Finch Ave. West LRT is a go!

Finch Ave. West LRT is a go!

With thanks from Mr. Haveacow!

In the latest of a flurry of transit infrastructure announcements before and since last weekai??i??s launch of Ontarioai??i??s 2015 budget, the government of Ontario says itai??i??s finally going to start building a light rail transit line along Finch Avenue West.

At a media event on Humber Collegeai??i??s North campus ai??i?? the western terminal for the line ai??i?? Ontario Minister of Transportation Stephen Del Duca and Metrolinx president and chief executive officer Bruce McCuaig declared that ai???Ontario is working with its agency, Metrolinx, and the City of Toronto to move forward on next steps to building the newai??i??ai??? $1.2 billion line.
The 11-kilometre (6.8-mile) line includes 18 surface stops and one underground station between Humber College and the future Finch West Station on theAi??TTC’s 1 Yonge – University line. The underground station would be at the future subway station, which the TTC is currently building as part of a project to extend the subway to Vaughan. It expects to start construction next spring (2016) and finish the project in 2021.
The Finch Ave. West corridor currently moves 53600 (2013) per day using a total of 44 buses standard and articulated buses at peak. The peak hour passenger volume of 2800 p/h/d is misleading because it is able to maintain peak or near peak passenger loads most of the operating day and well into the late evening .Ai??Many of Toronto’s busiest routes do this causing a long term drag on bus resources, hence the need of LRT linesAi??to reduce driver and vehicle operating costs. The LRT line will have 60 metre on street platforms and up to 14, 2Ai??vehicleAi??consists operating at peak.Ai??The LRV’sAi??on the Finch West LRT line will be the Bombardier Flexity Swift Model, equipped with standard gaugeAi??trucks and willAi??be the same vehicle as the ones which thatAi??will be operating on the Eglinton LRT Line. The Eglinton line will use 3Ai??vehicleAi??consists instead of the 2Ai??vehicle LRV’s on Finch. The Flexity Swift is a 5 section (4 articulations) 30 metre longAi??LRV, similar toAi??it’s sister model, theAi??BombardierAi??Flexity Outlooks operating on Toronto’s legacy Streetcar lines. The Flexity Outlook’s use the non standard TTC streetcar/subway track gauge and can’t be coupled with other LRV’s on most of theAi??streetcar lines because of the very tight on street curves. I have included a line map more information regarding transit projects in Ontario and graphic material.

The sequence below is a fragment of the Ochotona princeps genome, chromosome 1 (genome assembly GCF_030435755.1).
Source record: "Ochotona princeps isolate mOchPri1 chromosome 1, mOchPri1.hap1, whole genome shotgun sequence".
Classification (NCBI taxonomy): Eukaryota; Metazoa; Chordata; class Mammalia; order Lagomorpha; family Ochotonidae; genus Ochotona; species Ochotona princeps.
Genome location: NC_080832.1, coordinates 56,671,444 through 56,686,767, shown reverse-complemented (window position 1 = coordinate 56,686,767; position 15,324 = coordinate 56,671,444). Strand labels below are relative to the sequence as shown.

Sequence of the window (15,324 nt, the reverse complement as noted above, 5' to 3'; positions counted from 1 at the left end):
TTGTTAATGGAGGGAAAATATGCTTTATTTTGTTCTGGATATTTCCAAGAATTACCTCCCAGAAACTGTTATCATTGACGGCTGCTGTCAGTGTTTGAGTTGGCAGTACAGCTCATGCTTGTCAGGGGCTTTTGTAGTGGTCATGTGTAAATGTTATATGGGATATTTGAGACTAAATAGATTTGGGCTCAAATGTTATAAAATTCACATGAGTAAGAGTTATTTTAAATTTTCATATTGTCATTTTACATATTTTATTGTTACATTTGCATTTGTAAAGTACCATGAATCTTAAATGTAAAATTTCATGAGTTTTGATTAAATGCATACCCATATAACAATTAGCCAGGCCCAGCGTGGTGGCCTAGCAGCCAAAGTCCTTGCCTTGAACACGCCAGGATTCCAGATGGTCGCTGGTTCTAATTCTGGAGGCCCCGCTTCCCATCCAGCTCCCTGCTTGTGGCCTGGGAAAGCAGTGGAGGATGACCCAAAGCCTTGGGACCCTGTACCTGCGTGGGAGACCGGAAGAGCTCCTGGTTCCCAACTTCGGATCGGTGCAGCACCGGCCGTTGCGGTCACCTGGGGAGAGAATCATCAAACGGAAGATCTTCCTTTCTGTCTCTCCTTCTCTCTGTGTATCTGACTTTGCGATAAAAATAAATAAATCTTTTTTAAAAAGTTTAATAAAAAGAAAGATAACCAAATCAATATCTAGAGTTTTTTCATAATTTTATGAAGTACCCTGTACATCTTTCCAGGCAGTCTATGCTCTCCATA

The Finch West LRT is an 11-kilometre light rail transit line that will run along the surface of Finch Avenue from the new Finch West Subway Station on the Toronto-York Spadina Subway Extension at Keele Street to Humber College.

It will provide rapid transit to neighbourhoods that need it the most; it will travel through two of the City of Torontoai??i??s 13 identified priority neighbourhoods ai??i?? Jamestown and Jane/Finch.

The Finch West LRT is a $1 billion (2010$) investment from the Ontario government to expand transit in Toronto.

Construction is currently estimated to begin in 2017.

High Capacity

The projected ridership of the Finch West LRT corridor is 2,800 passengers per hour in the peak direction by 2031. The capacity of an LRT is 15,000 passengers per hour per direction. LRT cars can be removed or added easily, thus providing the flexibility to accommodate ridership demands.


The Finch West LRT will carry passengers in dedicated right-of-way transit lanes separate from regular traffic, as well as priority signaling at intersections. These two components ensure that the Finch West LRT is reliable and that travel times are more certain.


The Finch West LRT will have up to 18 surface stops along Finch Avenue and will have rapid transit connections: Finch West Station to the new Toronto-York subway extension.


The Finch West LRT will have multiple entrances and low floors to ensure fast and accessible boarding. In addition, each vehicle will use the PRESTO proof-of-payment system.

Proven Technology

LRT is a proven technology that is used around the world, including cities with variable temperatures such as Edmonton, Calgary and Minneapolis.

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One Response to “Finch Ave. West LRT is a go!”
  1. eric chris says:

    This LRT line is fantastic and has the correct spacing between stops, about 600 metres, to reduce “feeder bus” costs. In Vancouver, feeder bus routes are added to fill the s-train lines with unwilling commuters and bus routes are eliminated into downtown Vancouver from Delta, to fill the subway line under Cambie Street in Vancouver. Here are some related thoughts: